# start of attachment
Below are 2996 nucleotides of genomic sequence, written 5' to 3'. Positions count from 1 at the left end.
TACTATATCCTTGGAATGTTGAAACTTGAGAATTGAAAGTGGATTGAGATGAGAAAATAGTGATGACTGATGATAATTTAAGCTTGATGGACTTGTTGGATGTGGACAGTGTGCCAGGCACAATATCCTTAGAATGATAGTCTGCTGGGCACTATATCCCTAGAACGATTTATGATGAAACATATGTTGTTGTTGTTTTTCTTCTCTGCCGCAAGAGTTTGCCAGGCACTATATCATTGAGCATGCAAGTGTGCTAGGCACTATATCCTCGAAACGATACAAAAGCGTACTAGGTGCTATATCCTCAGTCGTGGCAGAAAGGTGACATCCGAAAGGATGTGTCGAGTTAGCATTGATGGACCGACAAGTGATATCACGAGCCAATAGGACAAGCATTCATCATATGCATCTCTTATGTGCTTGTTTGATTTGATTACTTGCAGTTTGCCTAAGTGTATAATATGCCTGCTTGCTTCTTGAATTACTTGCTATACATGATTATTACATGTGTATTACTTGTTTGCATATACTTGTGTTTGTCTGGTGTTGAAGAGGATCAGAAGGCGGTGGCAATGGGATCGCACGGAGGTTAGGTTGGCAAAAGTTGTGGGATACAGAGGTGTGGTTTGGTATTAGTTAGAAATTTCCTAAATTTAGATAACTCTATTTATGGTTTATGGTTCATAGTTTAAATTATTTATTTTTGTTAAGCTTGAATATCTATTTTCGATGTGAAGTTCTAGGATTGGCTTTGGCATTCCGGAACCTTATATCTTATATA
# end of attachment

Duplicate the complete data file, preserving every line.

Below are 2996 nucleotides of genomic sequence, written 5' to 3'. Positions count from 1 at the left end.
TACTATATCCTTGGAATGTTGAAACTTGAGAATTGAAAGTGGATTGAGATGAGAAAATAGTGATGACTGATGATAATTTAAGCTTGATGGACTTGTTGGATGTGGACAGTGTGCCAGGCACAATATCCTTAGAATGATAGTCTGCTGGGCACTATATCCCTAGAACGATTTATGATGAAACATATGTTGTTGTTGTTTTTCTTCTCTGCCGCAAGAGTTTGCCAGGCACTATATCATTGAGCATGCAAGTGTGCTAGGCACTATATCCTCGAAACGATACAAAAGCGTACTAGGTGCTATATCCTCAGTCGTGGCAGAAAGGTGACATCCGAAAGGATGTGTCGAGTTAGCATTGATGGACCGACAAGTGATATCACGAGCCAATAGGACAAGCATTCATCATATGCATCTCTTATGTGCTTGTTTGATTTGATTACTTGCAGTTTGCCTAAGTGTATAATATGCCTGCTTGCTTCTTGAATTACTTGCTATACATGATTATTACATGTGTATTACTTGTTTGCATATACTTGTGTTTGTCTGGTGTTGAAGAGGATCAGAAGGCGGTGGCAATGGGATCGCACGGAGGTTAGGTTGGCAAAAGTTGTGGGATACAGAGGTGTGGTTTGGTATTAGTTAGAAATTTCCTAAATTTAGATAACTCTATTTATGGTTTATGGTTCATAGTTTAAATTATTTATTTTTGTTAAGCTTGAATATCTATTTTCGATGTGAAGTTCTAGGATTGGCTTTGGCATTCCGGAACCTTATATCTTATATA